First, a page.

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i know about "past perfect tense" and "past perfect continues tense".

past perfect = had + past participle of verb
past perfect continues tense = had + been + 'ing' of verb

that is my all knowledge about these two above tense

A problem raised when i was going through a exercise in grammar book. exercise is as follow.

MAKE CORRECT BELOW SENTENCE BY PUTTING APPROPRIATE VERB.

Q) when i met her last year, she <u>was married</u> for three years.
#1-MY ANSWER) when i met her last year, she had married for three years.
#2-OR) when i met her last year, she had been marrying for three years.

my both above assumption were wrong, right answer is..
#3-RIGHT ANS.) when i met her last year, she had been married for three years.

i know #2 is wrong because marriage is not such process that can be continue through three years. but structure of #3 sentence (which is correct) is out of my syllabus. "had+been+past-participle-of-verb", which tense it is? let me know if there more example of this type.
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DSO AMRELI i know about "past perfect tense" and "past perfect continues tense".past perfect = had + past participle of verbpast perfect continues tense = had + been + 'ing' of verbthat is my all knowledge about these two above tenseA problem raised when i was going through a exercise in grammar book. exercise is as follow.MAKE CORRECT BELOW SENTENCE BY PUTTING APPROPRIATE VERB. Q) when i met her last year, she was married for three years.#1-MY ANSWER) when i met her last year, she had married for three years.#2-OR) when i met her last year, she had been marrying for three years.my both above assumption were wrong, right answer is..#3-RIGHT ANS.) when i met her last year, she had been married for three years.i know #2 is wrong because marriage is not such process that can be continue through three years. but structure of #3 sentence (which is correct) is out of my syllabus. "had+been+past-participle-of-verb", which tense it is? let me know if there more example of this type.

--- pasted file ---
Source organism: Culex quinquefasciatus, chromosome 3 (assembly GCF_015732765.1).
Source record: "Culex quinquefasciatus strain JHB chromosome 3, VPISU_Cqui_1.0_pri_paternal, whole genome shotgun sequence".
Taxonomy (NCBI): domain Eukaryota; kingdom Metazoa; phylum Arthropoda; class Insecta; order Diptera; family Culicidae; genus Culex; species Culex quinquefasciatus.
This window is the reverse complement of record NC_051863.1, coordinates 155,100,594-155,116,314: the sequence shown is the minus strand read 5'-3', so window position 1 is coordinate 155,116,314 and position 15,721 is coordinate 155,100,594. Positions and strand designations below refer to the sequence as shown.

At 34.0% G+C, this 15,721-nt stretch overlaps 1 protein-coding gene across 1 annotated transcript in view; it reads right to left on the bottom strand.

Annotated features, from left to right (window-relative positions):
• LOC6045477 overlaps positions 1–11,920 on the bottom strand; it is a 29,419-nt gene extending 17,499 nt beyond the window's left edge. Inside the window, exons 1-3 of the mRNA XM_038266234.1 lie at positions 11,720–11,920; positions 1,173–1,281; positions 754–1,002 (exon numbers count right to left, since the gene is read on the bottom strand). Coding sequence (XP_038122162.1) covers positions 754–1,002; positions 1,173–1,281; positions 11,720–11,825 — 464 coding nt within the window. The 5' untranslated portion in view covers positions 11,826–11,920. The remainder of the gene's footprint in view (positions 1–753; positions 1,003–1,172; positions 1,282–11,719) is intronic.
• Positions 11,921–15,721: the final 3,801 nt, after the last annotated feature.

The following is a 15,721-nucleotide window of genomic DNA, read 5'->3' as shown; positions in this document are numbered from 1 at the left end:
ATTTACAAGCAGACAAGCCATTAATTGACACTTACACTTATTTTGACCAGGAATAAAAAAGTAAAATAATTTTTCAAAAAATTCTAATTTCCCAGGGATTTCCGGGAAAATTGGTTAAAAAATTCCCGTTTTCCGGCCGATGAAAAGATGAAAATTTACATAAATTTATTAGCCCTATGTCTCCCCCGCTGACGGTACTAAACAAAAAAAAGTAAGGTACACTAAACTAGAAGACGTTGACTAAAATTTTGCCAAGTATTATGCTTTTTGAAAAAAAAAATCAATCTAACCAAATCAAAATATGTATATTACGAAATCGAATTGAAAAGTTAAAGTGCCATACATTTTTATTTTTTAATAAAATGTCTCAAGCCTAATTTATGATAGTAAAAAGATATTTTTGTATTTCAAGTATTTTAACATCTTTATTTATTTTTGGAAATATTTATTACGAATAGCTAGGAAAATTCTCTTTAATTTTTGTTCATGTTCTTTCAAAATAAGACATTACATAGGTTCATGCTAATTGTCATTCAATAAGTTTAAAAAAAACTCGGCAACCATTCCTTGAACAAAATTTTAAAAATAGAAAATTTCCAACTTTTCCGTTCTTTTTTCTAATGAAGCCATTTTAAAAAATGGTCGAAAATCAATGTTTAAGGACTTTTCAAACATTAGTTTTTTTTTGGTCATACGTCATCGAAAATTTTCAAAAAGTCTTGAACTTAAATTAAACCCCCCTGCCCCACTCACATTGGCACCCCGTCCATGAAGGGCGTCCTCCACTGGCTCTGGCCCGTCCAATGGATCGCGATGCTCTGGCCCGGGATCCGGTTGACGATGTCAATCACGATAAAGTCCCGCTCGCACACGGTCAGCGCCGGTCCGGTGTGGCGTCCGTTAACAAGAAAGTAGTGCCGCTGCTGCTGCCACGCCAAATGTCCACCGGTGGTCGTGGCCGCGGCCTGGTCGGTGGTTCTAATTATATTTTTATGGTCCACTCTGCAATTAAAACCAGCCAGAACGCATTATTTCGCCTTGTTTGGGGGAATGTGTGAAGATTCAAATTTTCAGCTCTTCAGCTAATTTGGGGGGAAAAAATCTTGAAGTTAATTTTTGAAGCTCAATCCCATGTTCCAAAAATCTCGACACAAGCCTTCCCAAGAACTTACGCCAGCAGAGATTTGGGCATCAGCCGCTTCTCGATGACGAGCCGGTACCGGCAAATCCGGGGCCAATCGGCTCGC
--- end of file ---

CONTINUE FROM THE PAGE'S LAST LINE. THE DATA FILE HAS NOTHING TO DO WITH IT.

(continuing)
Hi,

Had+been+married = past perfect simple tense.

This tense is used to say that something had happened or had been going on (for a while) before something else happened.

She got married in 1997. (first event)
I met her in 2000. (second event)

When I met her in 2000, she had been married for three years. (that is, from 1997-2000, 3 years)

What may have caused your confusion is the construction of to be married, which appears to contain two verbs, so to speak, except that married behaves like an adjective rather than a verb. She is married. The married woman. A litte extra confusing is that married appears to have the form of a past participle.

You need to distinguish between:

to marry / to get married = the act of marrying someone (the day or ceremony itself).

AND

to be married = spending your life together with one or various other people under a contractual agreement through the act of marrying.

Hope this helps.

DJB
Comments  
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Exactly. so its not passive. it is so genius of you that you caught the marry-be-marry problem and distinguished it. thank you so much for your precious reply.
Thank u so much for your nice explanation. It help me alot.